An increasing number of Serbian companies is beginning to understand the benefits of storing company data on a cloud and thus turning to purchasing cloud computing services.
The advantages of such services are multiple. They include allowing companies to back up their data and store it, but also to save storage space on their own IT infrastructure without the need to upgrade it – the IT company providing the cloud service already possesses the necessary IT infrastructure. This always means that data are eventually stored on a server belonging to the IT company or its partner companies and the customer can access the data whenever it needs to, usually via a username and password interface or other authorization method provided by the IT company.
Accepting the standard terms and conditions of the cloud agreement leaves the customer in predicament of complying with often unfavorable conditions, including accepting a foreign jurisdiction as the applicable one, not knowing whether the IT company shall, indeed, have the access to stored data, how safe the data really are, and very limited liability of the IT company regarding the data loss. Cloud agreements are, therefore, always inclined towards the benefits of the IT company and the customer basically has to take it or leave it.
Another issue that may arise if stored data contains personal data is compliance with the Serbian Personal Data Protection Act when it comes to cross border transfer of such data. Utilizing a cloud service provided by a foreign IT company usually means that data shall be transferred outside of Republic of Serbia. This is not an issue if the country in which data will be stored is a party to the Council of Europe Convention for Protection of Individuals with Regard to Automatic Processing of Personal Data. If this is not the case, the Serbian Commissioner for Personal Data Protections must grant the approval for such cross-border transfer. The Personal Data Protection Act views the customer company as the data controller which needs to adhere to obligations prescribed by the Act, even though data are processed by a foreign cloud provider company. However, the customer company may never know where the data will end up – it can be quite difficult to determine their location since data could flow between different data centers. IT companies are well-known to use sub-contracting companies and their servers located in completely different countries.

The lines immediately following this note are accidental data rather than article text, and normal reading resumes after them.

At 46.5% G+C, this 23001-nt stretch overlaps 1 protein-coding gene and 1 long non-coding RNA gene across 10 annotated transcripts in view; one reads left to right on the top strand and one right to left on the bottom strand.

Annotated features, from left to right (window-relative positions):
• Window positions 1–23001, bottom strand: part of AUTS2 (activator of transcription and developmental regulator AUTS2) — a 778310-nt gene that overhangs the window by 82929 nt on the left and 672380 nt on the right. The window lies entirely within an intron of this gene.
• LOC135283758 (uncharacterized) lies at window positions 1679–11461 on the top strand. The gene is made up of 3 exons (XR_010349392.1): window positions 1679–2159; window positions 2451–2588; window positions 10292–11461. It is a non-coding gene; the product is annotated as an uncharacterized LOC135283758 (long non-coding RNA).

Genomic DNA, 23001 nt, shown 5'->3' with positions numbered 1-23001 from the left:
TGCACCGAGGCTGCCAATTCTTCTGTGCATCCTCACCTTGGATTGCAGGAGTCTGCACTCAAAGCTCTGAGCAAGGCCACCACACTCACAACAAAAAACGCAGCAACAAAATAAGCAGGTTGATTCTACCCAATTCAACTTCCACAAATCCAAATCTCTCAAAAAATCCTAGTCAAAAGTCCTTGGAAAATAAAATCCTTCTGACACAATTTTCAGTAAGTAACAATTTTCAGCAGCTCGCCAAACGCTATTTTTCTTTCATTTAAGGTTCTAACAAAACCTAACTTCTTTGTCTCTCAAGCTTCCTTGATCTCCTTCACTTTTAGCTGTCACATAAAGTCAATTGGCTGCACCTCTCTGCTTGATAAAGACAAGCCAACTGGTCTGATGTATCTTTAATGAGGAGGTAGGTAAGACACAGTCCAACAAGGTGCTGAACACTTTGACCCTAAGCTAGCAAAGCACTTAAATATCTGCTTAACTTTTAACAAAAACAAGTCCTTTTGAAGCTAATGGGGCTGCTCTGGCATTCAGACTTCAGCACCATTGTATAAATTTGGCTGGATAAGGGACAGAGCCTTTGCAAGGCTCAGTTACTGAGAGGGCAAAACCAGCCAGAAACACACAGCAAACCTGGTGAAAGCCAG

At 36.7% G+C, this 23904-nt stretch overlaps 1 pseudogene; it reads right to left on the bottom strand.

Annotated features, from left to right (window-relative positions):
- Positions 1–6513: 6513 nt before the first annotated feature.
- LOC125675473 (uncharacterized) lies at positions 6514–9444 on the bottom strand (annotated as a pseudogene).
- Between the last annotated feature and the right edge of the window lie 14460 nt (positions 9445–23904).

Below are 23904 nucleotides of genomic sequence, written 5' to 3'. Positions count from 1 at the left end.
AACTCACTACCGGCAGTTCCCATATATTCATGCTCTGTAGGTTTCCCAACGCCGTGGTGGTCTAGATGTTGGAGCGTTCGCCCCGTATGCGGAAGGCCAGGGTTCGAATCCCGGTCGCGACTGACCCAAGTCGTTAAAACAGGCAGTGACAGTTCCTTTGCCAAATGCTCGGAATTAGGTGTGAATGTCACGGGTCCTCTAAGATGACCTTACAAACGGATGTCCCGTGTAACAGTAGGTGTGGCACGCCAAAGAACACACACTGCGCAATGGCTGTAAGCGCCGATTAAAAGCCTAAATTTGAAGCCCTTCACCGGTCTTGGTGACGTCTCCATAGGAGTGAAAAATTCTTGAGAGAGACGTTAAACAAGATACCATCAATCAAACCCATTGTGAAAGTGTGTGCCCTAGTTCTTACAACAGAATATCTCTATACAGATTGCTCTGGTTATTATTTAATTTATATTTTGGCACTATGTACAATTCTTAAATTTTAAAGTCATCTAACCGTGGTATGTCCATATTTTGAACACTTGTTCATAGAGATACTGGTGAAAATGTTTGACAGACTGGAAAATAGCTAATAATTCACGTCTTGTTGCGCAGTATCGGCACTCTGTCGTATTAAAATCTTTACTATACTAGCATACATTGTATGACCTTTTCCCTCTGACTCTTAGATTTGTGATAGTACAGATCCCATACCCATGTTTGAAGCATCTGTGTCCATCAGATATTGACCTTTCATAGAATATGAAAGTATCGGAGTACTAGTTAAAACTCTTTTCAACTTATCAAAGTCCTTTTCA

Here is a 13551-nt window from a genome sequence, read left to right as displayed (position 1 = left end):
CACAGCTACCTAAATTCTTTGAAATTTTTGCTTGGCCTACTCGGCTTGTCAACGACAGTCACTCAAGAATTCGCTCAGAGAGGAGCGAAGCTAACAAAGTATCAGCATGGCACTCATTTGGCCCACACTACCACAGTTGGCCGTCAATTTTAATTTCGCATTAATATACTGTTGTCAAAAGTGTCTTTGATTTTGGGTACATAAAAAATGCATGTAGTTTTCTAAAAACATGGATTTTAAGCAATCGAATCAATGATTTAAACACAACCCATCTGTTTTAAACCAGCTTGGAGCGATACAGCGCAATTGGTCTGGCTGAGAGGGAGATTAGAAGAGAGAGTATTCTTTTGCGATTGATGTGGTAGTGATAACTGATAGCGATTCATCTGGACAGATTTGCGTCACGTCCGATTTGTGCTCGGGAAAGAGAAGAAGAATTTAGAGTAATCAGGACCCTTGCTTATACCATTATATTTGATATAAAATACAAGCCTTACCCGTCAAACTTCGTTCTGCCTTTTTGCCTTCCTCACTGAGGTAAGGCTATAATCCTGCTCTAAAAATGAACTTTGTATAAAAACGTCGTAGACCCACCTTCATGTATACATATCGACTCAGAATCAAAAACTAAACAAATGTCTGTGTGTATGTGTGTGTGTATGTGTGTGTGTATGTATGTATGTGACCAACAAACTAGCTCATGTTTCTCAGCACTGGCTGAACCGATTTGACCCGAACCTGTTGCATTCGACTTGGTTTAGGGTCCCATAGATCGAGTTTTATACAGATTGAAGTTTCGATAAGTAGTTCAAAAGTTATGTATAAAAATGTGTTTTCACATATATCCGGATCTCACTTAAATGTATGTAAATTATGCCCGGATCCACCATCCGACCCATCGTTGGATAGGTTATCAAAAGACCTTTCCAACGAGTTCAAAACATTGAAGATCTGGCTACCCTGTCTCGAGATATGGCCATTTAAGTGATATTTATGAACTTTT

As mentioned, although the company wanting to purchase cloud services has no choice in negotiating the terms of such relationship, it has the choice to choose between different cloud providers, because there are differences in what those providers offer. First is the issue of data integrity – the provider needs to ensure a good data encryption and protection against viruses and, if possible, hacker attacks. The provider also needs to be transparent when it comes to location of the data and whether it shall use sub-contracting companies, which need to provide the same level of protection as the contracting IT company. Last but not least, the customer company also has to bear in mind the terms of preserving data after termination of the agreement and choose those providers which preserve data for a flexible period of time and are cooperative regarding data migration or deletion, depending on the customer’s needs.